Gillard's Asia Strategy Is Pure Spin

Story Stream
recent articles

The Gillard government white paper on Asia is a fraud. On every level, it is a con job. The government is having a lend of us. Its only admirable quality is its chutzpah.

No Australian government since that of Billy McMahon has done less to increase the level of Asian engagement it inherited when coming to office than the Gillard government.

Some of the white paper is conceptually confused and silly. Is there another nation in the world that so frequently tries to make out lists of the nations most important to it?

This pathetic and obsessive list making is a sign of a deep intellectual insecurity. It's also a sign of government failure.

Much of the paper itself, and many of Julia Gillard's statements regarding it, are banal recitations of the obvious. By golly, Asia will have a big middle class by 2025 and that middle class will have a lot of money to spend. We hope they spend it in Australia.

But beyond these windy cliches and vague generalisations, we are entitled to ask of this government: where's the beef, Jack? The answer is, there is no beef.

Much more important than what it says, is what the government does.

The white paper, and the Prime Minister herself, make much of the need for Asian education, and specifically for Asian languages.

Yet the Gillard government has overseen a catastrophic decline in Indonesian language study at school and university, to take one example. There are in absolute numbers fewer Year 12 students studying Indonesian today than there were in the last years of the White Australia policy.

Altogether a truly dismal 6 per cent of Year 12 students study an Asian language in Australia, and a vast number of these are ethnic Asian students studying their homeland tongue.

The Rudd and Gillard governments have progressively cut funding for Asian languages. And what is the white paper solution? The magic fool's gold of the National Broadband Network, for God's sake.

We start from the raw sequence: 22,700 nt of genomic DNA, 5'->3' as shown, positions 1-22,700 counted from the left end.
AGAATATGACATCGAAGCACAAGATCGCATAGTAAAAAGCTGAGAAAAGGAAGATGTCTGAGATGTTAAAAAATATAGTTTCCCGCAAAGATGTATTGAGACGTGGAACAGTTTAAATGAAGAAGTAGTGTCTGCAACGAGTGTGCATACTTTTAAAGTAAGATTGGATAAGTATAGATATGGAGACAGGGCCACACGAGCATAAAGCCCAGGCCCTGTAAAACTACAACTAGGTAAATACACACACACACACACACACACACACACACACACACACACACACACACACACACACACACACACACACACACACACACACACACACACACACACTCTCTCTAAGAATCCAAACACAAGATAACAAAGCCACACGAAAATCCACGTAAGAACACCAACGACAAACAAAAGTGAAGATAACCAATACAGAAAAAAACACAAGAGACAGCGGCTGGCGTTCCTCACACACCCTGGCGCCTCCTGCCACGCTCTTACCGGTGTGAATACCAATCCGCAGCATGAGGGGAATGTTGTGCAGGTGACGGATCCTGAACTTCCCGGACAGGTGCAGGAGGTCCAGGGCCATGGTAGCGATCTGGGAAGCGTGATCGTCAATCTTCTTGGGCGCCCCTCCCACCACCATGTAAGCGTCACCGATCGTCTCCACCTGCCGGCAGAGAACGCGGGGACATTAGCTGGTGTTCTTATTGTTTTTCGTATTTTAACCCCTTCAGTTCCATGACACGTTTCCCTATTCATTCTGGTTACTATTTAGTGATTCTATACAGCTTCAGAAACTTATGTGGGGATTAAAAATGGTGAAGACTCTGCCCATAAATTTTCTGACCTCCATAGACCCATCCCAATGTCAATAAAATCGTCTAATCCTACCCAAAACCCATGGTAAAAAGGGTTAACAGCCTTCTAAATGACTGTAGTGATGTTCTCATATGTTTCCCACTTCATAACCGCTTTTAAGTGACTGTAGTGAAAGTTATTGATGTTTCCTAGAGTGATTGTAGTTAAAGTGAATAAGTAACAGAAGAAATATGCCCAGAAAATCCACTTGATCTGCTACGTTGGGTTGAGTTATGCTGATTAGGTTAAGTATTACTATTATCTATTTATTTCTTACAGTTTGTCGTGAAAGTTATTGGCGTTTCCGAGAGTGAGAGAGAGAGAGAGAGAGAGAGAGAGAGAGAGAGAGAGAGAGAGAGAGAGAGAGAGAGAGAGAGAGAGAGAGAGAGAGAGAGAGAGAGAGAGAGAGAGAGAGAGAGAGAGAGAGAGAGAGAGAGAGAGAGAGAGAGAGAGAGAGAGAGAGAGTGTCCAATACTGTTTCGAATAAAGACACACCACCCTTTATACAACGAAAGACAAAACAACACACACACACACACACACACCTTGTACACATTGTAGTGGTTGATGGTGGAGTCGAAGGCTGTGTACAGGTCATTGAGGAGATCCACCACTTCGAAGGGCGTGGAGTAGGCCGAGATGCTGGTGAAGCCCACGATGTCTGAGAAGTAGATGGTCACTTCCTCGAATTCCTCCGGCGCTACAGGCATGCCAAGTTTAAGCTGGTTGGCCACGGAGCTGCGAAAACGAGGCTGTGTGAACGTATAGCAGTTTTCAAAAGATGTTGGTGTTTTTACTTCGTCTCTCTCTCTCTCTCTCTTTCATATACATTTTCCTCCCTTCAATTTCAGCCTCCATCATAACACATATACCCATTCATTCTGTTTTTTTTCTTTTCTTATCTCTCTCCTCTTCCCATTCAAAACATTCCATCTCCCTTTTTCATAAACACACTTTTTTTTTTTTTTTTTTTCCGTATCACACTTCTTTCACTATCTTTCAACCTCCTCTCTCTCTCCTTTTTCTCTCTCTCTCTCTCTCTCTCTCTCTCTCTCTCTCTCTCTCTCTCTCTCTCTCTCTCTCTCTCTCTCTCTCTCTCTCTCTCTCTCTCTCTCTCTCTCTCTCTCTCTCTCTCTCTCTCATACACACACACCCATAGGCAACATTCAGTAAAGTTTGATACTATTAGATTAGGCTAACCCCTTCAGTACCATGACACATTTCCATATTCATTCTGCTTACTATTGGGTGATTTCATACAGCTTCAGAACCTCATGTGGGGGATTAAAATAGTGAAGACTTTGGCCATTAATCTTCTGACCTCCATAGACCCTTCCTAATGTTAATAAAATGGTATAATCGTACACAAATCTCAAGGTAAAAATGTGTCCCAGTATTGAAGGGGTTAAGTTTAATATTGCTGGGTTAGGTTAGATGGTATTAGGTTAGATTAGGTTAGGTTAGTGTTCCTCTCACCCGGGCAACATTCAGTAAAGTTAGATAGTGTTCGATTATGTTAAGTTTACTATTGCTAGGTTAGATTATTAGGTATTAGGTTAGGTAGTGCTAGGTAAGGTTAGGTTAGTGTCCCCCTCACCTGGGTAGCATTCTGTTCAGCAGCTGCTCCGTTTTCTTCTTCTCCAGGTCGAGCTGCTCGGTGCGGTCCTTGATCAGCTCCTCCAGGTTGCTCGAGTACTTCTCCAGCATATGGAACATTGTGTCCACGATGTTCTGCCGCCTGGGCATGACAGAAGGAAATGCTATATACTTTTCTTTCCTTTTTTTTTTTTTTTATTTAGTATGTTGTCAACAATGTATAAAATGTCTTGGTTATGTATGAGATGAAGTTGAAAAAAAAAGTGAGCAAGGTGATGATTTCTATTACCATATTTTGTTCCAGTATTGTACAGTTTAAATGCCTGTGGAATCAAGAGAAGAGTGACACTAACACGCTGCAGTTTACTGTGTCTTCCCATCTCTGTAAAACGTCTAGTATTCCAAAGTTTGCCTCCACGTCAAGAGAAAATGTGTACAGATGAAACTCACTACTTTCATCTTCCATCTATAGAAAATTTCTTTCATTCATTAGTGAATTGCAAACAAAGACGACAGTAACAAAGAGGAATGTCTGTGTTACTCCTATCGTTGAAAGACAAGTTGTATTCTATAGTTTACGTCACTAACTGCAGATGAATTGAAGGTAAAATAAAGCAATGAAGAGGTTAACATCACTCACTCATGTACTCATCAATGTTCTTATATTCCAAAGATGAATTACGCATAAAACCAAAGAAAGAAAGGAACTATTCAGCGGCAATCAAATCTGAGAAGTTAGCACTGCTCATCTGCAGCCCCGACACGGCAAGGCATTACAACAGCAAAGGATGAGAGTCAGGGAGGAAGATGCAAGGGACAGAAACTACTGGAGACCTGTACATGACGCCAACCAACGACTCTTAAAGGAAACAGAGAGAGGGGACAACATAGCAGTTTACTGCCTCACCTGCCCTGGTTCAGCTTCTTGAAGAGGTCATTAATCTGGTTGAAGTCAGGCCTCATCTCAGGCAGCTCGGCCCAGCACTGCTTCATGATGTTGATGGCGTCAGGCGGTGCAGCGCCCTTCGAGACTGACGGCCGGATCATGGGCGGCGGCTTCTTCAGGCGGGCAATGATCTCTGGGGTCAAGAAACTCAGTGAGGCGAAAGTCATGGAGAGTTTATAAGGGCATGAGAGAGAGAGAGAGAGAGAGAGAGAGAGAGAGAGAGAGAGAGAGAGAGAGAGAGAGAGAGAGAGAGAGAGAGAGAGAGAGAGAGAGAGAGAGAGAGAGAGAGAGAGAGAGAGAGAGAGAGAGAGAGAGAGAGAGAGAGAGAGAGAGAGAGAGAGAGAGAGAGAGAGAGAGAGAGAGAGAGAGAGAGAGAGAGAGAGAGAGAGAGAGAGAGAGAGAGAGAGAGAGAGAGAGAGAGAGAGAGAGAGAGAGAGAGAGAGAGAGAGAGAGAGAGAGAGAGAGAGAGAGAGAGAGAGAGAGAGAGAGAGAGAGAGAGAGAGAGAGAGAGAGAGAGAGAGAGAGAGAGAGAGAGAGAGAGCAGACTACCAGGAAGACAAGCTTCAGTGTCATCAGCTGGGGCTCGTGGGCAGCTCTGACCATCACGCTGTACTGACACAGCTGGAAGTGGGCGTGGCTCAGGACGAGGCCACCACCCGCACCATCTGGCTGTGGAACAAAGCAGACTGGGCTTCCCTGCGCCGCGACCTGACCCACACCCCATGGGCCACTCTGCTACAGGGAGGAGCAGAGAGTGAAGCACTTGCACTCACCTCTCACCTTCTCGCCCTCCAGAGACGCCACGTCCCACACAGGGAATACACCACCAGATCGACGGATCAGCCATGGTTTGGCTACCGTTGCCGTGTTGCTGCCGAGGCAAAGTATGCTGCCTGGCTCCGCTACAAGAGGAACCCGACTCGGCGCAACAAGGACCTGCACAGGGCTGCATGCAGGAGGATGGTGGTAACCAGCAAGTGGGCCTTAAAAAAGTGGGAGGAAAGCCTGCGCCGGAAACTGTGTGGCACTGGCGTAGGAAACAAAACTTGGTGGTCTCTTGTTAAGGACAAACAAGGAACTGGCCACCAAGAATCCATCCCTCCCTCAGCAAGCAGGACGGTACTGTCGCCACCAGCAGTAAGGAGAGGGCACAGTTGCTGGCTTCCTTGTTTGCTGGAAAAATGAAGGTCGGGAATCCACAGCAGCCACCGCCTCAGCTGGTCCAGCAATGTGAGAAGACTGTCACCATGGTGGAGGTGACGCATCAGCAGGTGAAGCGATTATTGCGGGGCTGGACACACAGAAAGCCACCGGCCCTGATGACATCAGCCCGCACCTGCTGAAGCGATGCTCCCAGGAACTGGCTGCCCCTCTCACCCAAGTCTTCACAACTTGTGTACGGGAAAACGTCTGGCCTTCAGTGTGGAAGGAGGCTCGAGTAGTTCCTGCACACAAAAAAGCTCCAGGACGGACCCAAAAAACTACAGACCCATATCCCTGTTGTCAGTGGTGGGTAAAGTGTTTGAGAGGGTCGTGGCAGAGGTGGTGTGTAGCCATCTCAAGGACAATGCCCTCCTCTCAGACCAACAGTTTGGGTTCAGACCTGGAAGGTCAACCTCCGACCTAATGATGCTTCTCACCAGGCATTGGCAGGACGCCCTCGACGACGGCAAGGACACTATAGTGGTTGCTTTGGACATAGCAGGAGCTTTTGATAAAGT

When Gillard was asked at her press conference why there was no funding for Asian language studies in the paper, she replied that there wouldn't need to be actual teachers at actual schools. Australian kids will get access to Asian languages through the NBN. If that is the case, why should we bother to have English, history or maths teachers at schools either?

The white paper is full of such meaningless promises and measureless metrics. One-third of corporate board members and senior public service leaders will have deep experience of Asia by 2025, it tells us. This will presumably mean introductory Chinese in infants' school, NBN chats with a high school in Tokyo and a holiday in Bali. It's as good a measure as any offered in the white paper.

The paper airily talks of new embassies in Mongolia and diplomatic missions in Thailand and eastern Indonesia. Any funding for that? Nope.

And what is the actual record? The last budget cut between 100 and 150 positions from the Foreign Affairs Department. We have the smallest diplomatic service of any G20 nation and one of the smallest, per capita, in the developed world.

Gillard and most of her ministers have a very poor pattern of travel throughout Southeast Asia. Our diplomatic resources are in shocking decline. Our consular workload has ballooned. We will now have to provide two dozen odd new positions to staff our meaningless presence on the UN Security Council, but with no serious new resources for DFAT. Our aid budget has exploded beyond $5 billion while our diplomatic network is strained beyond reason.

Why? Because every aid announcement gives the government a positive effect in the 24-hour news cycle. The hard slog of diplomacy gets no such dividend. So the hard slog is ignored. The fairy floss is everything.

The lame, bowdlerised section on regional security misses one vital reality. In 2009, the government, in a solemn commitment in a much more serious white paper, pledged to resource the Australian Defence Force, based on a deep understanding of the regional security outlook. It pledged a hard funding commitment to match that. What happened? This year's budget cut defence by 10 per cent, producing the lowest defence spend as a proportion of national wealth since 1938. You think the region didn't notice that?

This white paper is pure spin. It is an emperor whose nakedness is epic.

Greg Sheridan is the Foreign Editor of the Australian.
Show commentsHide Comments

Related Articles